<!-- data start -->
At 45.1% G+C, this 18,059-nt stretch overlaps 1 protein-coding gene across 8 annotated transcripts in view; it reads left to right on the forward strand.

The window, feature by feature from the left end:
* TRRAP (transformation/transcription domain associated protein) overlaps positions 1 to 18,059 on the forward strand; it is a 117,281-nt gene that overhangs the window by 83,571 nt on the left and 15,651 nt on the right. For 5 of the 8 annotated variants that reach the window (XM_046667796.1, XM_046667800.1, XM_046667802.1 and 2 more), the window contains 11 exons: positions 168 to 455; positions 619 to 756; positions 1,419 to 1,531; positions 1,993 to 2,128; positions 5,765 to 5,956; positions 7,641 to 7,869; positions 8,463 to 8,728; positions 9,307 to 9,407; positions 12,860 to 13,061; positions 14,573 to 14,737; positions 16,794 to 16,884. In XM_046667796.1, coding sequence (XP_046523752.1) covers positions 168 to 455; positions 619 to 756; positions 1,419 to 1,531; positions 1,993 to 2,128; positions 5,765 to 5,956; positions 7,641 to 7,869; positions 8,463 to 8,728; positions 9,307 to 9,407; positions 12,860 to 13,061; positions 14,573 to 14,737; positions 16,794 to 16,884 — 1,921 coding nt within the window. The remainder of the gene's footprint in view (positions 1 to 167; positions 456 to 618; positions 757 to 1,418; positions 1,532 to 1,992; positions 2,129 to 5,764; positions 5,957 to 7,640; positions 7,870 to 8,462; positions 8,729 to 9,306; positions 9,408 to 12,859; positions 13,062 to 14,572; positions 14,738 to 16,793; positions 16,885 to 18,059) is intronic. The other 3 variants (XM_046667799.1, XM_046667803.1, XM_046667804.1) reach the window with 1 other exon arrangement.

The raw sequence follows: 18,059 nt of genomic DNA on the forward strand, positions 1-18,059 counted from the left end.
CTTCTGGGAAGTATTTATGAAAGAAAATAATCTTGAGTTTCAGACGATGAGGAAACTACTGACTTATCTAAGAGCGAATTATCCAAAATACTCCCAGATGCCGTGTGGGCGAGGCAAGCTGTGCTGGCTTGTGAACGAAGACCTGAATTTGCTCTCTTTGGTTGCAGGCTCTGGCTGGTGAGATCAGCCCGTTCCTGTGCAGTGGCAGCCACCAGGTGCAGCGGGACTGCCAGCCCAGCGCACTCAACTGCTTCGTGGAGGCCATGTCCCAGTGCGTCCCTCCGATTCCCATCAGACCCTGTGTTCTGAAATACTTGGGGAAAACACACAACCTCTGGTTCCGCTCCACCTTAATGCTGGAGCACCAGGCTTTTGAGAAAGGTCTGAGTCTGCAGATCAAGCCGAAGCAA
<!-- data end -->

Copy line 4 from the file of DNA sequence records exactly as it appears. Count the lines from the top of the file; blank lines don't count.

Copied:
The raw sequence follows: 18,059 nt of genomic DNA on the forward strand, positions 1-18,059 counted from the left end.